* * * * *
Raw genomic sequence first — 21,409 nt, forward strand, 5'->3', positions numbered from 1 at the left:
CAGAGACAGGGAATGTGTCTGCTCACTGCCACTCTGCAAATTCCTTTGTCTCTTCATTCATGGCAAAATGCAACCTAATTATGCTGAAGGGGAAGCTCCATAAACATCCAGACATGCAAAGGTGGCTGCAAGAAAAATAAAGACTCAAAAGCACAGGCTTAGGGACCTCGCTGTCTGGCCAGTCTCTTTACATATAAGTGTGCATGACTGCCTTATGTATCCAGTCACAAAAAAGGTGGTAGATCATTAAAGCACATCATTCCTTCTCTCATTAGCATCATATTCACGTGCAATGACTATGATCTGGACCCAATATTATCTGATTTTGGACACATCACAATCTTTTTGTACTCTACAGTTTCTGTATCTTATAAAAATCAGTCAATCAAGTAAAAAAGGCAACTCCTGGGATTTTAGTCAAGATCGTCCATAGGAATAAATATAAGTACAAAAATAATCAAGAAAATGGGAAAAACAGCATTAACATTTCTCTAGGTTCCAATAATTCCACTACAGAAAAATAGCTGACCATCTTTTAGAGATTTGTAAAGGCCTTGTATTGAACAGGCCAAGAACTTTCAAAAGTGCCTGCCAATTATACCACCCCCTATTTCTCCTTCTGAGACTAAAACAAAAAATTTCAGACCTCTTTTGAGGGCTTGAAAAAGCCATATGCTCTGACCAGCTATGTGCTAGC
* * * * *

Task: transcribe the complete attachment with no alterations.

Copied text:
Raw genomic sequence first — 21,409 nt, forward strand, 5'->3', positions numbered from 1 at the left:
CAGAGACAGGGAATGTGTCTGCTCACTGCCACTCTGCAAATTCCTTTGTCTCTTCATTCATGGCAAAATGCAACCTAATTATGCTGAAGGGGAAGCTCCATAAACATCCAGACATGCAAAGGTGGCTGCAAGAAAAATAAAGACTCAAAAGCACAGGCTTAGGGACCTCGCTGTCTGGCCAGTCTCTTTACATATAAGTGTGCATGACTGCCTTATGTATCCAGTCACAAAAAAGGTGGTAGATCATTAAAGCACATCATTCCTTCTCTCATTAGCATCATATTCACGTGCAATGACTATGATCTGGACCCAATATTATCTGATTTTGGACACATCACAATCTTTTTGTACTCTACAGTTTCTGTATCTTATAAAAATCAGTCAATCAAGTAAAAAAGGCAACTCCTGGGATTTTAGTCAAGATCGTCCATAGGAATAAATATAAGTACAAAAATAATCAAGAAAATGGGAAAAACAGCATTAACATTTCTCTAGGTTCCAATAATTCCACTACAGAAAAATAGCTGACCATCTTTTAGAGATTTGTAAAGGCCTTGTATTGAACAGGCCAAGAACTTTCAAAAGTGCCTGCCAATTATACCACCCCCTATTTCTCCTTCTGAGACTAAAACAAAAAATTTCAGACCTCTTTTGAGGGCTTGAAAAAGCCATATGCTCTGACCAGCTATGTGCTAGC